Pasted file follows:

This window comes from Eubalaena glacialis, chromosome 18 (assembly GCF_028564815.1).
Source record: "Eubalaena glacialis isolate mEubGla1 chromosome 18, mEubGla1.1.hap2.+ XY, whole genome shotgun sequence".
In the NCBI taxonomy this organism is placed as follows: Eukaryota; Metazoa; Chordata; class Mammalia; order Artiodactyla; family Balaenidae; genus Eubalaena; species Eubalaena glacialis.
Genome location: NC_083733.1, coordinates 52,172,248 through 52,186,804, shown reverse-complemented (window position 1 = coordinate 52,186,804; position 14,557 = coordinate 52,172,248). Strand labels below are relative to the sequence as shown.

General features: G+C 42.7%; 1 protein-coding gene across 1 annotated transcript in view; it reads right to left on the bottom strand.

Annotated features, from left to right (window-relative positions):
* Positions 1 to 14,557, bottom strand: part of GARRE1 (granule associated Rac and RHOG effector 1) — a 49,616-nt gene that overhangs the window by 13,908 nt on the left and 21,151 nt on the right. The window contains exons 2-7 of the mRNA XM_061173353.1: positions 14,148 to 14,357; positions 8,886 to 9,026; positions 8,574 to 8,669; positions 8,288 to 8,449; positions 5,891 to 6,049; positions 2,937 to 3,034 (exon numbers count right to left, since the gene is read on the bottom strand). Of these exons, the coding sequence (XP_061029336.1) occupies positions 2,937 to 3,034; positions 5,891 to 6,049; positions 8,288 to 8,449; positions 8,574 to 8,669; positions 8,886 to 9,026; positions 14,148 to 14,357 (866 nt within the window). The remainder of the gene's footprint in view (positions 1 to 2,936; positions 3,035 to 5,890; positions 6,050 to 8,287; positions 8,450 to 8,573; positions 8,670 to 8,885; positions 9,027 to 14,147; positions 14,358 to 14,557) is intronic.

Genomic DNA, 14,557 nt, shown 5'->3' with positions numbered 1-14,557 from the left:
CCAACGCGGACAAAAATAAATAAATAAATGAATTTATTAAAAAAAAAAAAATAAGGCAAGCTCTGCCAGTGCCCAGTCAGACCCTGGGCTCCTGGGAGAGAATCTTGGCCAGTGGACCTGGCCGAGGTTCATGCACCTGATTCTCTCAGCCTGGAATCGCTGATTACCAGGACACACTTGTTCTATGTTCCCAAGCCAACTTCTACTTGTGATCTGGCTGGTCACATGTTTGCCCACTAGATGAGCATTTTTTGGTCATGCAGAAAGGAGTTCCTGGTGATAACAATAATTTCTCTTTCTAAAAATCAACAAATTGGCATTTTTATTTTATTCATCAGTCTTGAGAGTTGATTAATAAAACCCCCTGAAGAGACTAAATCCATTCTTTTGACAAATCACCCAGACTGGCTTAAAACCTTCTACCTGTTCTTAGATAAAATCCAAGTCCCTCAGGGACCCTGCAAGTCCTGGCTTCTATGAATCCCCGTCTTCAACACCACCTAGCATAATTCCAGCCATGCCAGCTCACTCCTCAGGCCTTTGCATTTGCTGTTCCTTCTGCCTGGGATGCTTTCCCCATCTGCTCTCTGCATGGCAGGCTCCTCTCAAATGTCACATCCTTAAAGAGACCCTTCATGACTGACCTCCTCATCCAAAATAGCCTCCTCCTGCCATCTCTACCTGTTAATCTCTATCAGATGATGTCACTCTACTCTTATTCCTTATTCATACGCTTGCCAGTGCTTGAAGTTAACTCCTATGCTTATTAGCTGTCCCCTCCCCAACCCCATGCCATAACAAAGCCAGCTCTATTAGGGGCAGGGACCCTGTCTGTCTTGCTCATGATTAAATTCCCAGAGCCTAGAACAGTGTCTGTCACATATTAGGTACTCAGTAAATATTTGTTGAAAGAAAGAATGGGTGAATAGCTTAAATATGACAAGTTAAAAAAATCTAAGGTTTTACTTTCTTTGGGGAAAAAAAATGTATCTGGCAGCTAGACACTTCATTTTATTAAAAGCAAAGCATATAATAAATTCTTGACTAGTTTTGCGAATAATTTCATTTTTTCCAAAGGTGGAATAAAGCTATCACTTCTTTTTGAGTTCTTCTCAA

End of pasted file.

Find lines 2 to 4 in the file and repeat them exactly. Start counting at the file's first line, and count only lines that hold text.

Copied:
Source record: "Eubalaena glacialis isolate mEubGla1 chromosome 18, mEubGla1.1.hap2.+ XY, whole genome shotgun sequence".
In the NCBI taxonomy this organism is placed as follows: Eukaryota; Metazoa; Chordata; class Mammalia; order Artiodactyla; family Balaenidae; genus Eubalaena; species Eubalaena glacialis.
Genome location: NC_083733.1, coordinates 52,172,248 through 52,186,804, shown reverse-complemented (window position 1 = coordinate 52,186,804; position 14,557 = coordinate 52,172,248). Strand labels below are relative to the sequence as shown.